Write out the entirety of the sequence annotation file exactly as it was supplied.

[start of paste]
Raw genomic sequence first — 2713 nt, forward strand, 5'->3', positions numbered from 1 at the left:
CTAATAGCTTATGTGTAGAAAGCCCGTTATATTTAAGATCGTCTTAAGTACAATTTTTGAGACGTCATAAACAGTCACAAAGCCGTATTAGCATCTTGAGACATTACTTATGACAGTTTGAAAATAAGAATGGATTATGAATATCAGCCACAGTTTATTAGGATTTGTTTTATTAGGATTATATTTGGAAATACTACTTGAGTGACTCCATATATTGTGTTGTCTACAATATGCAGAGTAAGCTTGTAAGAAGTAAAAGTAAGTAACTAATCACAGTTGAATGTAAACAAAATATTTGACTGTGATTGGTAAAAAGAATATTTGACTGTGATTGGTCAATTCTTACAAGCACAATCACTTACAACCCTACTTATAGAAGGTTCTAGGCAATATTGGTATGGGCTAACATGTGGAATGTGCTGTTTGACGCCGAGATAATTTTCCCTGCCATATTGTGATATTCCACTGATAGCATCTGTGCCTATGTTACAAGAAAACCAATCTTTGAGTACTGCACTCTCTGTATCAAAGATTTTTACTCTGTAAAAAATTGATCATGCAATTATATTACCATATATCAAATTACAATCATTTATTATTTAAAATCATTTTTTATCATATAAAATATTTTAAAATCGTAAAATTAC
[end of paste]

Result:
Raw genomic sequence first — 2713 nt, forward strand, 5'->3', positions numbered from 1 at the left:
CTAATAGCTTATGTGTAGAAAGCCCGTTATATTTAAGATCGTCTTAAGTACAATTTTTGAGACGTCATAAACAGTCACAAAGCCGTATTAGCATCTTGAGACATTACTTATGACAGTTTGAAAATAAGAATGGATTATGAATATCAGCCACAGTTTATTAGGATTTGTTTTATTAGGATTATATTTGGAAATACTACTTGAGTGACTCCATATATTGTGTTGTCTACAATATGCAGAGTAAGCTTGTAAGAAGTAAAAGTAAGTAACTAATCACAGTTGAATGTAAACAAAATATTTGACTGTGATTGGTAAAAAGAATATTTGACTGTGATTGGTCAATTCTTACAAGCACAATCACTTACAACCCTACTTATAGAAGGTTCTAGGCAATATTGGTATGGGCTAACATGTGGAATGTGCTGTTTGACGCCGAGATAATTTTCCCTGCCATATTGTGATATTCCACTGATAGCATCTGTGCCTATGTTACAAGAAAACCAATCTTTGAGTACTGCACTCTCTGTATCAAAGATTTTTACTCTGTAAAAAATTGATCATGCAATTATATTACCATATATCAAATTACAATCATTTATTATTTAAAATCATTTTTTATCATATAAAATATTTTAAAATCGTAAAATTAC